Oxfordshire, England—Sept. 14
Talented Irish rider Aoife Clark is poised to win her first CCI*** aboard Fenyas Elegance after an exciting day of cross-country at the Fidelity Blenheim Palace International Horse Trials.
“She’s some mare!” Clark said. “She’s still inexperienced, and we hadn’t tested her over this distance. The hills are very taxing, and she’s not full Thoroughbred, but she’s quick, and she’s nippy, and she’s so amazing and fun that you can just keep coming at things.” The 9-year-old mare is an Irish Sport Horse (Ricardo Z—Fenya, Good Thyne).
But U.S. rider Clark Montgomery is breathing down her neck, maintaining his third-place standing with a clean and quick cross-country round on Loughan Glen. “This horse in the past has been a bit slow and has gotten tired in the last few minutes especially, so I’m really happy to be just 7 seconds over,” Montgomery said. “You want to go for it, but it is proving to be very difficult. If anybody does get inside [the time], then good on ‘em, because it is hard. He felt good. I had to fight a little bit on the course; it rode harder than I thought. But he was super-honest and I couldn’t be happier.”
Listen to all of Montgomery’s post-cross-country interview. Montgomery is actually tied with Frenchman Jean Teulere on 45.5, but Teulere was 1 second quicker on cross-country to get the edge in the tie-break.
Fellow U.S. rider Megan O’Donoghue had a brilliant clear round and picked up just 8.8 time faults to move up from 42nd after dressage into 11th. Canadian Jessica Phoenix rode Pavarotti to a clean round and 17.6 time penalties to move up to 16th from 20th. “I couldn’t be happier with him. This track is riding hard,” she said. Listen to her assessment of Pavarotti’s round here.
Phillip Dutton and Ben jumped without fault, but 27.2 time faults put them into 22nd. The Holsteiner gelding lost a shoe early on the course. “This horse is coming off an injury, and I was a little bit unsure what I would have left by the 8-minute mark, so in hindsight I probably set off a little too quiet. He got home and will be better for the next time,” Dutton said. Listen to his whole interview here.
British-based U.S. representatives Jullian Stiller and Cindy Rawson both had a stop each on Sintra BK and Mocharabuiee to drop out of the top 40.
Clark, seventh individually and best of the Irish team at the London Olympics last year, put up a dashing display of cross-country riding on PJ Hegarty’s Fenyas Elegance to take a 1.5-penalty lead after dressage leader Sarah Bullimore had an unfortunate run-out.
“The difference with a younger horse like her is the cumulative questions,” Clark said. “I definitely set out early not putting the gun to her head in terms of speed. But I got to the coffin and realized I was 20 seconds down, so I slowly tried to get a few second back on each minute. She got tired, but she just keeps galloping. Because you don’t need to set up, you don’t waste time.”
But scores are so tight at the top of a reorganized leaderboard that Clark does not have a fence in hand over the veteran French horseman Teulere on the experienced Matelot du Val nor Montgomery.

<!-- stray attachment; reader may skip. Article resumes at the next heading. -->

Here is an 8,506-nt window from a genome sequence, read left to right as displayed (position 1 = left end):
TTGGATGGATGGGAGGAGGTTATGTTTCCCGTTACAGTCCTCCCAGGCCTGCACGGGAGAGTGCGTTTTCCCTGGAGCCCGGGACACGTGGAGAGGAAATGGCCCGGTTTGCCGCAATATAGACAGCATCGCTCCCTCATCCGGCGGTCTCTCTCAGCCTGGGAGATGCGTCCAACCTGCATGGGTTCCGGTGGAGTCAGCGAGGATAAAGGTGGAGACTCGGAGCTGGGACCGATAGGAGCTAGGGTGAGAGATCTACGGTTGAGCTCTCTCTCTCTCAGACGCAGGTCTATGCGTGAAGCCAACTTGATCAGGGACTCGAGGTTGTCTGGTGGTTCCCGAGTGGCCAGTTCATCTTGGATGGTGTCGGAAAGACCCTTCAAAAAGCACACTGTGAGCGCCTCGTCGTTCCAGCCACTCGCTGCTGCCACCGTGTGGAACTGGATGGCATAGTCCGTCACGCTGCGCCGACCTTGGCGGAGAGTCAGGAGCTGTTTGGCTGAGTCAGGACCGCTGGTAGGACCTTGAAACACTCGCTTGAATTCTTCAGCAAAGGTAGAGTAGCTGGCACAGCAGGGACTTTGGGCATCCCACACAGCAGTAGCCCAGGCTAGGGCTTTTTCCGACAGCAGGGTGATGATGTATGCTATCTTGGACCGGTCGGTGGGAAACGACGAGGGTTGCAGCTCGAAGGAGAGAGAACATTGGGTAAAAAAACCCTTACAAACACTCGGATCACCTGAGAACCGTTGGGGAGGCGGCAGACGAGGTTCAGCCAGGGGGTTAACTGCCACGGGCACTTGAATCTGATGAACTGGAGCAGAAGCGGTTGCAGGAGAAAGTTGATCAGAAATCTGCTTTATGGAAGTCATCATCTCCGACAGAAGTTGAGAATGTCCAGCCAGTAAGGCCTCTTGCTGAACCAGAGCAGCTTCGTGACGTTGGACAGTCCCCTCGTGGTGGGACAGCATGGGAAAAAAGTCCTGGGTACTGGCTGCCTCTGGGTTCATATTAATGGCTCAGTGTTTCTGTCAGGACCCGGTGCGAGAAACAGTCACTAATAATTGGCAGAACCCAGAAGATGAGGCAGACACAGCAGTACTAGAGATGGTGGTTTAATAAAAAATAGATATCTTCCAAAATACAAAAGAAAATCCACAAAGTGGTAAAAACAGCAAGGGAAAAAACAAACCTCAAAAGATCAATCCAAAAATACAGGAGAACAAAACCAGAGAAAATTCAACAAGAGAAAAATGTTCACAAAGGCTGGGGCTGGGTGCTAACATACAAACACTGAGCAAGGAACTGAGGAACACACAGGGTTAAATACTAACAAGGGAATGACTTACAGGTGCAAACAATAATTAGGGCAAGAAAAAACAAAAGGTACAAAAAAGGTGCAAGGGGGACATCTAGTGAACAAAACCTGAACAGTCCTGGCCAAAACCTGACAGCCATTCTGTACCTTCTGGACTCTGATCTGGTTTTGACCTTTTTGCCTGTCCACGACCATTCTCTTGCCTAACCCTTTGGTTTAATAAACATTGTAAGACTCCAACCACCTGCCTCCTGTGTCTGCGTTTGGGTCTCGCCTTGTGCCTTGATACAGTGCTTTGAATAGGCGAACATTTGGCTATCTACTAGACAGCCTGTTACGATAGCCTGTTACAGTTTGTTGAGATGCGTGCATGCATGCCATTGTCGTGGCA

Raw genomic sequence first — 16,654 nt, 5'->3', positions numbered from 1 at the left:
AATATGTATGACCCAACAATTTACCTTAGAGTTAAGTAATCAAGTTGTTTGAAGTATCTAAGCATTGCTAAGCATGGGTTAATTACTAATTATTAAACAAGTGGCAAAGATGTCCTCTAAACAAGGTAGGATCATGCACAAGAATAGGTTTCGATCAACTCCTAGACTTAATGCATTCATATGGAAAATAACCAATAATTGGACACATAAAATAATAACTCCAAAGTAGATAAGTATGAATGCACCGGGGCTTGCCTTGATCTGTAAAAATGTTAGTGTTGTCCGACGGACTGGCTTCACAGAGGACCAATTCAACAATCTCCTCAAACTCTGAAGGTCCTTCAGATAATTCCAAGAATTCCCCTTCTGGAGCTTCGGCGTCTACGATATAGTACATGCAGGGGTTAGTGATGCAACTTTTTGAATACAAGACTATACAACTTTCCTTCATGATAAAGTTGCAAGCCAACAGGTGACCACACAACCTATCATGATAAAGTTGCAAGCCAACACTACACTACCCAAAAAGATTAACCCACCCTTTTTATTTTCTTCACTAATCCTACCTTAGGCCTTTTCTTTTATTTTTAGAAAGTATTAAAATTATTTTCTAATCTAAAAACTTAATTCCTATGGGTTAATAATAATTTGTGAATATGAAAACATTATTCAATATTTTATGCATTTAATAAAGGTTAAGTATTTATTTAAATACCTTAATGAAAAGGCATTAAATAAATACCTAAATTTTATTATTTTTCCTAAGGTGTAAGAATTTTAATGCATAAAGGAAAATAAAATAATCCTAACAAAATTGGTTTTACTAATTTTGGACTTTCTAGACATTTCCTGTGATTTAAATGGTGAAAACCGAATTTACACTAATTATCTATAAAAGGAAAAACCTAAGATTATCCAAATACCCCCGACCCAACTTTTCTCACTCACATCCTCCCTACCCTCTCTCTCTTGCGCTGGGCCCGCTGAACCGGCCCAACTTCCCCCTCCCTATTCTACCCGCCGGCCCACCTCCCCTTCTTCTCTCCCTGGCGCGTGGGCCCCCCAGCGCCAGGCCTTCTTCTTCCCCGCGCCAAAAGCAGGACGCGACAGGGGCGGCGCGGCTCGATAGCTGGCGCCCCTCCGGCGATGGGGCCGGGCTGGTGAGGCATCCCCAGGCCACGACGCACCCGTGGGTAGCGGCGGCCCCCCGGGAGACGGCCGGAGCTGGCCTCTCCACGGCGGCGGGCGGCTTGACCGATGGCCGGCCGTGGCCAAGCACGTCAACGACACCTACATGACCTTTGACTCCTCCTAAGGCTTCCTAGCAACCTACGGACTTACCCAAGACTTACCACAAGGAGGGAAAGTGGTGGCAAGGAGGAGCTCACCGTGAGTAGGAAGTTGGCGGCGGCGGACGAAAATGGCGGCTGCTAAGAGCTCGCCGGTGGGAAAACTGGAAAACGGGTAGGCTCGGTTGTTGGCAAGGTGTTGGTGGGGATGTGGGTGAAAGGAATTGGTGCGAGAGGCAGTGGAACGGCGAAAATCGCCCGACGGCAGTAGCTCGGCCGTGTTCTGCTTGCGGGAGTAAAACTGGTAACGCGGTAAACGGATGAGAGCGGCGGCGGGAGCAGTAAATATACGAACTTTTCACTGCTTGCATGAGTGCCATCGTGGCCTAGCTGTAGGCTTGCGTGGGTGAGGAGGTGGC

Clark isn’t too worried. “She’s been a super jumper; she’s only had one rail down this year, so there’s not many you’d rather be on than her. I just need to see how much today takes out of her. That was the biggest question she’s been asked, and she just came up with answers every time I asked her,” Clark said.
“She’s still young; I don’t want to put any pressure on her. No matter what she comes away with this weekend, she’s proved herself to be a superstar, and I couldn’t have asked any more of her.”
This is the first time Clark, who lives locally to Blenheim, at Middle Barton, has been in the lead at a three-star competition, but she said she planned to “ride as I normally do.”
Teulere, 59, the world champion in 2002, is hoping that the 13-year-old Matelot du Grand Val will put him back into the French team when next year’s Alltech FEI World Equestrian Games are held on his home soil.
“It was a tough course but quite straightforward for me and my horse, who is really fast,” Teulere said.
Montgomery, who is based near Tetbury, Gloucestershire, with senior judge Christian Landolt, was delighted at how well the 10-year-old Loughan Glen finished. They jumped clean and picked up just 2.8 time penalties in one of the fastest rounds of the day.
Loughan Glen had a wind operation earlier this year, which seems to have helped him gallop more easily. “It wasn’t the smoothest round I’ve ever done, but the horse has a ton of heart,” said Montgomery. “Whatever happens tomorrow, I will consider this to have been a massively successful year with him.”
Eric Winter’s cross-country course, beautifully presented by David Evans and his team, proved influential, and only Gemma Tattersall, the highest-placed British rider in fourth place on Arctic Soul, came in under the optimum time of 10:10. The weather stayed dry, and a large and enthusiastic crowd enjoyed a day full of suspense and bold riding.
Bullimore, leader after the dressage phase on Lilly Corinne, had an unfortunate glance-off at the influential fence 21B, a skinny brush at the Ariat Dewpond.
William Fox-Pitt was another to have a bad day—first out on course with Before Time, he fell at the second of the Cotswold Life Stone Houses (23B), two angled spreads, and then retired Running Order after a run-out at the Ariat Dewpond.
Pippa Funnell, the only rider who could have snatched the lead from Clark, had a frustrating run-out on Or Noir de la Loge at the Ariat Dewpond.
There were 33 clear rounds from the 83 cross-country starters. “It’s been a proper cross-country day,” said Winter, “I was surprised that there were quite so many run-outs, but they were spread out around the course, which is a good result.”